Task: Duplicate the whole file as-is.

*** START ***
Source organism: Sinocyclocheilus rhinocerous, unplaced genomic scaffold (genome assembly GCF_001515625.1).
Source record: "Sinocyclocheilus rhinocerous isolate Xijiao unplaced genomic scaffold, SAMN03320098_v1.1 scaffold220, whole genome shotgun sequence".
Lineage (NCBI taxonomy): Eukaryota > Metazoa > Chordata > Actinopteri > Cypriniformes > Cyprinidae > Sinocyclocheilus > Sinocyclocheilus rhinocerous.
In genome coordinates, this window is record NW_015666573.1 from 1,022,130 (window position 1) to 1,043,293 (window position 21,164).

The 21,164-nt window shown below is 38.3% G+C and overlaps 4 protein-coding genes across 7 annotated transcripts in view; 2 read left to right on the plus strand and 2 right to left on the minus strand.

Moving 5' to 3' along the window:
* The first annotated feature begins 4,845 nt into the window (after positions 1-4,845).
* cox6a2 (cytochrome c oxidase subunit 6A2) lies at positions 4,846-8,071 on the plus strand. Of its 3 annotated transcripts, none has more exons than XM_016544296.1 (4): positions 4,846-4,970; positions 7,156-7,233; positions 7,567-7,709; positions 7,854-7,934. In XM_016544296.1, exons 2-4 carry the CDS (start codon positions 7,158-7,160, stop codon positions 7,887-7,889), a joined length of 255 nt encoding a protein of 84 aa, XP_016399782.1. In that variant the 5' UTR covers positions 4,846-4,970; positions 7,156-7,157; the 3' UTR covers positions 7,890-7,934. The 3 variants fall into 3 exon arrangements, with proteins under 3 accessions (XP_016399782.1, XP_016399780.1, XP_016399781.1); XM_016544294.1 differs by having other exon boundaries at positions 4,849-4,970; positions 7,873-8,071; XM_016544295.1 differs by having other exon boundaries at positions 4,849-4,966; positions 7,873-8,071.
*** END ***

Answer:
Source organism: Sinocyclocheilus rhinocerous, unplaced genomic scaffold (genome assembly GCF_001515625.1).
Source record: "Sinocyclocheilus rhinocerous isolate Xijiao unplaced genomic scaffold, SAMN03320098_v1.1 scaffold220, whole genome shotgun sequence".
Lineage (NCBI taxonomy): Eukaryota > Metazoa > Chordata > Actinopteri > Cypriniformes > Cyprinidae > Sinocyclocheilus > Sinocyclocheilus rhinocerous.
In genome coordinates, this window is record NW_015666573.1 from 1,022,130 (window position 1) to 1,043,293 (window position 21,164).

The 21,164-nt window shown below is 38.3% G+C and overlaps 4 protein-coding genes across 7 annotated transcripts in view; 2 read left to right on the plus strand and 2 right to left on the minus strand.

Moving 5' to 3' along the window:
* The first annotated feature begins 4,845 nt into the window (after positions 1-4,845).
* cox6a2 (cytochrome c oxidase subunit 6A2) lies at positions 4,846-8,071 on the plus strand. Of its 3 annotated transcripts, none has more exons than XM_016544296.1 (4): positions 4,846-4,970; positions 7,156-7,233; positions 7,567-7,709; positions 7,854-7,934. In XM_016544296.1, exons 2-4 carry the CDS (start codon positions 7,158-7,160, stop codon positions 7,887-7,889), a joined length of 255 nt encoding a protein of 84 aa, XP_016399782.1. In that variant the 5' UTR covers positions 4,846-4,970; positions 7,156-7,157; the 3' UTR covers positions 7,890-7,934. The 3 variants fall into 3 exon arrangements, with proteins under 3 accessions (XP_016399782.1, XP_016399780.1, XP_016399781.1); XM_016544294.1 differs by having other exon boundaries at positions 4,849-4,970; positions 7,873-8,071; XM_016544295.1 differs by having other exon boundaries at positions 4,849-4,966; positions 7,873-8,071.